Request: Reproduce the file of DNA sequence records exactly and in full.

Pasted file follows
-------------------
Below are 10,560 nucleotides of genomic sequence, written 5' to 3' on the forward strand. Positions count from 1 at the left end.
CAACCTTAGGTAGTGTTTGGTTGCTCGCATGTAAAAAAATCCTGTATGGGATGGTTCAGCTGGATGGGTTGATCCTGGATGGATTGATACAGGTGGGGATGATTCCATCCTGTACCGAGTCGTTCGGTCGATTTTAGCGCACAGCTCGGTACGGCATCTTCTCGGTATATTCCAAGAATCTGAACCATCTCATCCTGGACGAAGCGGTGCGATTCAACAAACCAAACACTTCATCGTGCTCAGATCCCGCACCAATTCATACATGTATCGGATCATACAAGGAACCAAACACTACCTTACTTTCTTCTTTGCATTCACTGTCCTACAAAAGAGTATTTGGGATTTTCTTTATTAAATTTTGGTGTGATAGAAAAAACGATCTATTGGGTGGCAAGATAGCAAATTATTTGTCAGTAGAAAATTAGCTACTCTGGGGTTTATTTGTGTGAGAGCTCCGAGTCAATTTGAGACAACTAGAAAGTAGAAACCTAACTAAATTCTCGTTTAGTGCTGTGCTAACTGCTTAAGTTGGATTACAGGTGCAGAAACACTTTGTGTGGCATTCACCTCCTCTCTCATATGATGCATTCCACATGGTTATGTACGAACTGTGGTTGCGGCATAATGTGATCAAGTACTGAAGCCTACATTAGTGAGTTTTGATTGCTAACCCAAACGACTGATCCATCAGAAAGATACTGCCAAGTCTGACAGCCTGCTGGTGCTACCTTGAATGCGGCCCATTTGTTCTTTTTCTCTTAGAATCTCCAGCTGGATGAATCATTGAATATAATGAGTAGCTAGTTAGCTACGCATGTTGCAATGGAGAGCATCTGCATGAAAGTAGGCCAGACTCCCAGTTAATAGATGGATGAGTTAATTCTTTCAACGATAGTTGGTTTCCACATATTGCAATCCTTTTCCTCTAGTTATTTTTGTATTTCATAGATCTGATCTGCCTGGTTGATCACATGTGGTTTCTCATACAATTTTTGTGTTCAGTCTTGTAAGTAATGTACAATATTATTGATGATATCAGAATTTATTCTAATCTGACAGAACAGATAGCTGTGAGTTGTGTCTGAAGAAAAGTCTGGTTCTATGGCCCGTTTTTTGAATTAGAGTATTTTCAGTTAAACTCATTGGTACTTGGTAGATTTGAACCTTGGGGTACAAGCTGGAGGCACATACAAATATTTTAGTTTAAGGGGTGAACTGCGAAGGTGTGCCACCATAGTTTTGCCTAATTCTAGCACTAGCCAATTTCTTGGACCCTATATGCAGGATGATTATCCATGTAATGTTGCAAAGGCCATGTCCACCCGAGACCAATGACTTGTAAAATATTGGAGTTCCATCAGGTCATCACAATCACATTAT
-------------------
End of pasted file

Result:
Below are 10,560 nucleotides of genomic sequence, written 5' to 3' on the forward strand. Positions count from 1 at the left end.
CAACCTTAGGTAGTGTTTGGTTGCTCGCATGTAAAAAAATCCTGTATGGGATGGTTCAGCTGGATGGGTTGATCCTGGATGGATTGATACAGGTGGGGATGATTCCATCCTGTACCGAGTCGTTCGGTCGATTTTAGCGCACAGCTCGGTACGGCATCTTCTCGGTATATTCCAAGAATCTGAACCATCTCATCCTGGACGAAGCGGTGCGATTCAACAAACCAAACACTTCATCGTGCTCAGATCCCGCACCAATTCATACATGTATCGGATCATACAAGGAACCAAACACTACCTTACTTTCTTCTTTGCATTCACTGTCCTACAAAAGAGTATTTGGGATTTTCTTTATTAAATTTTGGTGTGATAGAAAAAACGATCTATTGGGTGGCAAGATAGCAAATTATTTGTCAGTAGAAAATTAGCTACTCTGGGGTTTATTTGTGTGAGAGCTCCGAGTCAATTTGAGACAACTAGAAAGTAGAAACCTAACTAAATTCTCGTTTAGTGCTGTGCTAACTGCTTAAGTTGGATTACAGGTGCAGAAACACTTTGTGTGGCATTCACCTCCTCTCTCATATGATGCATTCCACATGGTTATGTACGAACTGTGGTTGCGGCATAATGTGATCAAGTACTGAAGCCTACATTAGTGAGTTTTGATTGCTAACCCAAACGACTGATCCATCAGAAAGATACTGCCAAGTCTGACAGCCTGCTGGTGCTACCTTGAATGCGGCCCATTTGTTCTTTTTCTCTTAGAATCTCCAGCTGGATGAATCATTGAATATAATGAGTAGCTAGTTAGCTACGCATGTTGCAATGGAGAGCATCTGCATGAAAGTAGGCCAGACTCCCAGTTAATAGATGGATGAGTTAATTCTTTCAACGATAGTTGGTTTCCACATATTGCAATCCTTTTCCTCTAGTTATTTTTGTATTTCATAGATCTGATCTGCCTGGTTGATCACATGTGGTTTCTCATACAATTTTTGTGTTCAGTCTTGTAAGTAATGTACAATATTATTGATGATATCAGAATTTATTCTAATCTGACAGAACAGATAGCTGTGAGTTGTGTCTGAAGAAAAGTCTGGTTCTATGGCCCGTTTTTTGAATTAGAGTATTTTCAGTTAAACTCATTGGTACTTGGTAGATTTGAACCTTGGGGTACAAGCTGGAGGCACATACAAATATTTTAGTTTAAGGGGTGAACTGCGAAGGTGTGCCACCATAGTTTTGCCTAATTCTAGCACTAGCCAATTTCTTGGACCCTATATGCAGGATGATTATCCATGTAATGTTGCAAAGGCCATGTCCACCCGAGACCAATGACTTGTAAAATATTGGAGTTCCATCAGGTCATCACAATCACATTAT